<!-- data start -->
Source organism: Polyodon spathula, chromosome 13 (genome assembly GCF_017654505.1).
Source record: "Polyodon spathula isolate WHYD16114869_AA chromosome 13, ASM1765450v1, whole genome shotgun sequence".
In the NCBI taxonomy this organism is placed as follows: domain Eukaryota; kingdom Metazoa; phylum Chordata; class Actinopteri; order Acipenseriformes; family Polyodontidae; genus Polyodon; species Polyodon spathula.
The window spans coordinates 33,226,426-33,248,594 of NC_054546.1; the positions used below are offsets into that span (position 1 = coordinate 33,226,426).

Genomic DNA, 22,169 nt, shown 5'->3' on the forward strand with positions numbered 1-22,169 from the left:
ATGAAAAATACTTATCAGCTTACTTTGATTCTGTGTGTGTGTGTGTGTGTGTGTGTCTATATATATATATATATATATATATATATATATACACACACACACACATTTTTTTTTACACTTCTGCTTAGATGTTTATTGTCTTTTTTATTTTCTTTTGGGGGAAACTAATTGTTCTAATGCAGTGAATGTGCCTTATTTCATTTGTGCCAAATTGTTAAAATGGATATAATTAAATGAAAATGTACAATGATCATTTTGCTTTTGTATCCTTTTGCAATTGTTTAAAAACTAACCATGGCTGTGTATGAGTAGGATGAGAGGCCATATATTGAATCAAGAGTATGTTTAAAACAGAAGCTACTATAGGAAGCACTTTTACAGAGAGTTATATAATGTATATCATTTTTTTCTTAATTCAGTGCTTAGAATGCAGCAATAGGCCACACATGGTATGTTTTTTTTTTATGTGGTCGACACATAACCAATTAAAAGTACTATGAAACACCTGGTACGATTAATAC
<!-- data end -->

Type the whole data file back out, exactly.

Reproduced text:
Source organism: Polyodon spathula, chromosome 13 (genome assembly GCF_017654505.1).
Source record: "Polyodon spathula isolate WHYD16114869_AA chromosome 13, ASM1765450v1, whole genome shotgun sequence".
In the NCBI taxonomy this organism is placed as follows: domain Eukaryota; kingdom Metazoa; phylum Chordata; class Actinopteri; order Acipenseriformes; family Polyodontidae; genus Polyodon; species Polyodon spathula.
The window spans coordinates 33,226,426-33,248,594 of NC_054546.1; the positions used below are offsets into that span (position 1 = coordinate 33,226,426).

Genomic DNA, 22,169 nt, shown 5'->3' on the forward strand with positions numbered 1-22,169 from the left:
ATGAAAAATACTTATCAGCTTACTTTGATTCTGTGTGTGTGTGTGTGTGTGTGTGTCTATATATATATATATATATATATATATATATATACACACACACACACATTTTTTTTTACACTTCTGCTTAGATGTTTATTGTCTTTTTTATTTTCTTTTGGGGGAAACTAATTGTTCTAATGCAGTGAATGTGCCTTATTTCATTTGTGCCAAATTGTTAAAATGGATATAATTAAATGAAAATGTACAATGATCATTTTGCTTTTGTATCCTTTTGCAATTGTTTAAAAACTAACCATGGCTGTGTATGAGTAGGATGAGAGGCCATATATTGAATCAAGAGTATGTTTAAAACAGAAGCTACTATAGGAAGCACTTTTACAGAGAGTTATATAATGTATATCATTTTTTTCTTAATTCAGTGCTTAGAATGCAGCAATAGGCCACACATGGTATGTTTTTTTTTTATGTGGTCGACACATAACCAATTAAAAGTACTATGAAACACCTGGTACGATTAATAC